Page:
On 5 September 1944, the Soviet Army entered Bulgaria and on 9 September the Fatherland Front Government, headed by Kimon Georgiev, came into power. In 1946, after a referendum, Bulgaria was proclaimed a People's Republic. The Queen-Mother, King Simeon ІІ and Princess Maria-Louisa left Bulgaria for Egypt via Turkey (The royal familly was living in exile until the end of 1990’s). According to the pre-arranged agreements between the Great Allied forces by the end of WW II, Bulgaria remained within the zone of strong Soviet dominance.The Bulgarian Communist Party came into power. The political parties outside the communist dominated Fatherland Front were banned, the economic entities, the real estate and the banks were expropriated and then nationalised, the arable land was coercively re-organised into cooperatives. Many dissidents, including members of the BCP, and leaders of the former political parties were executed, imprisoned or displaced during the years of repression under the communist rule. The governing of the state went successively into the hands of communist party leaders like Georgi Dimitrov, Vassil Kolarov, Vulko Chervenkov, Anton Yougov and Todor Zhivkov.
One of the most repugnant crimes of the Stalin-type communist dictatorship on the Balkans after World War II was the brutal repression against ethnic Bulgarians in the newly created Tito’s Yugoslavia. Continuing the old policy of ethnic cleansing, in December 1944, 1000 soldiers and 70 officers were executed in Skopie by the Yugoslav army, because of being Bulgarians. Executions and other repressions of those who determined themselves Bulgarians were carried out at that time in many towns and villages in Macedonia, which became a part of Yugoslavia. For instance, near Veles in the fall of 1944, 53 eminent city intellectuals of Bulgarian origin were slaughtered by the Yugoslav military in one night. According to different sources, the number of the casualties of such atrocities reaches 20 000. Other tens of thousands Macedonian citizens of Bulgarian origin were put in prisons or camps for many years.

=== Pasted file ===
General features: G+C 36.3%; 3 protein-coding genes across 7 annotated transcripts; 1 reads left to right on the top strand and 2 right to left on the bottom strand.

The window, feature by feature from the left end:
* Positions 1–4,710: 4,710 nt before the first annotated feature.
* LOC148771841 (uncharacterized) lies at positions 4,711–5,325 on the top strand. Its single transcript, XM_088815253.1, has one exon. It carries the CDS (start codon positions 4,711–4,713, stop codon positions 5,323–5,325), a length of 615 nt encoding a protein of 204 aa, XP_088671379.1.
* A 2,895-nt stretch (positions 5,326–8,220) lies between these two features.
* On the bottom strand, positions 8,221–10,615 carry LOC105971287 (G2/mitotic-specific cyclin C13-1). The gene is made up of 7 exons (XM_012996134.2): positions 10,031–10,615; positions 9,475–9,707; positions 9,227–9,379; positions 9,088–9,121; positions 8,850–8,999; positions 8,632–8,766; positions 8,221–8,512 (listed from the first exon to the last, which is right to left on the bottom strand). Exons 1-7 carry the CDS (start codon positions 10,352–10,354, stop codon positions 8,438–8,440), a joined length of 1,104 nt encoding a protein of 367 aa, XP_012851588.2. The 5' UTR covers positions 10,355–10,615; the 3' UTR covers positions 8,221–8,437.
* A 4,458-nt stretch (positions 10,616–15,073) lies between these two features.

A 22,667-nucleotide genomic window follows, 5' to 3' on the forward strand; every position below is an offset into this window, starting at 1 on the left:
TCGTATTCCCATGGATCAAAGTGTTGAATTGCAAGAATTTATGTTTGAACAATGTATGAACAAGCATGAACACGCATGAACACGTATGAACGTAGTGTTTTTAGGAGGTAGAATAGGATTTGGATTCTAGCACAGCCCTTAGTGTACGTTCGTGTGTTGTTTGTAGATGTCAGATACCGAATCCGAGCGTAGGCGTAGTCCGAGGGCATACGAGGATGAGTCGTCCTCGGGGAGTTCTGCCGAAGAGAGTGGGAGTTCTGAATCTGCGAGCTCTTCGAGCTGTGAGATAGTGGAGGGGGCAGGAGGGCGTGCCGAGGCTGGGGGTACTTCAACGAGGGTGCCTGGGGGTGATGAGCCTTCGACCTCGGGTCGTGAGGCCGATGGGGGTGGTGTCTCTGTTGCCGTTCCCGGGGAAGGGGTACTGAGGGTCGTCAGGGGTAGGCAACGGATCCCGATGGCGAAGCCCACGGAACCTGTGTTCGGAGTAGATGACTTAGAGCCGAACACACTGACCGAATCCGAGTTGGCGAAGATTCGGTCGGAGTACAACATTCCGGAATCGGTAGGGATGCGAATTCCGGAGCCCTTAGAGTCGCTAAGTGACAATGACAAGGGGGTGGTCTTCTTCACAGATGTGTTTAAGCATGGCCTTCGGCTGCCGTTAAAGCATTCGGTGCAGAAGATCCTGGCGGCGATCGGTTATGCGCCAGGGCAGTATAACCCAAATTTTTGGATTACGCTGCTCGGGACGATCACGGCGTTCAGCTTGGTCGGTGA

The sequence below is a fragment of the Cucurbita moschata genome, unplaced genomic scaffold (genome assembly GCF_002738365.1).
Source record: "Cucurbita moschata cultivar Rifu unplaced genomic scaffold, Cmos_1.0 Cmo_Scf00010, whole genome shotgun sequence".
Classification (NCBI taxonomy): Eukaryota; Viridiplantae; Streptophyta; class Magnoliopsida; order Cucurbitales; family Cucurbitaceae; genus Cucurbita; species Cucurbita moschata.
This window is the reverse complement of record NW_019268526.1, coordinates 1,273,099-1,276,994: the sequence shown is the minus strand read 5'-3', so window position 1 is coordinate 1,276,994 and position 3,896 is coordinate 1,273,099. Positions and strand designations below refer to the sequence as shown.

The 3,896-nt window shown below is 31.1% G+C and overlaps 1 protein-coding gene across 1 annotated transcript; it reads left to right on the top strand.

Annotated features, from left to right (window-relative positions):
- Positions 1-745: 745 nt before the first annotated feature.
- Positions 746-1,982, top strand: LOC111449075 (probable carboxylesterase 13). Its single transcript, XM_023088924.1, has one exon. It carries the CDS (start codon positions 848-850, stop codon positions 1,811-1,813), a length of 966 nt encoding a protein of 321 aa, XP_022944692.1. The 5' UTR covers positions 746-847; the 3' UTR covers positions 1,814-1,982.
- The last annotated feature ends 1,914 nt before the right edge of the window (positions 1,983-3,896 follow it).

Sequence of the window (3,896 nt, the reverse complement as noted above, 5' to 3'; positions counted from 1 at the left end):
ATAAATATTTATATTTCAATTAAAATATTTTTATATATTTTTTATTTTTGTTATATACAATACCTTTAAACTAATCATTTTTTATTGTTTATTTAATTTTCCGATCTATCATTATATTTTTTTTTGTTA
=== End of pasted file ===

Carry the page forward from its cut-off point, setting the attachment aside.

In 1955 Bulgaria became a member of the United Nations. Although under a totalitarian regime, after the WW II, especially in 1960’s and 1970’s, Bulgaria experienced significant economic and social development, compared to the pre-war levels. The most salient features were the industrialization and the related development of the energy sector, the expansion of the infrastructure and social services – medical care and education. Significant achievements were made in the fields of culture and science. Bulgaria became a member of the Warsaw Pact and COMECON. Nevertheless, by the middle of the 1980’s the potential of the state-run socialist economy was exhausted and the economic situation started to deteriorate. This further spured public discontent and strengthened the people’s aspiration to democracy and political change. Bulgaria was an example of peacefull transition from the totalitarian rule to democracy and market economy.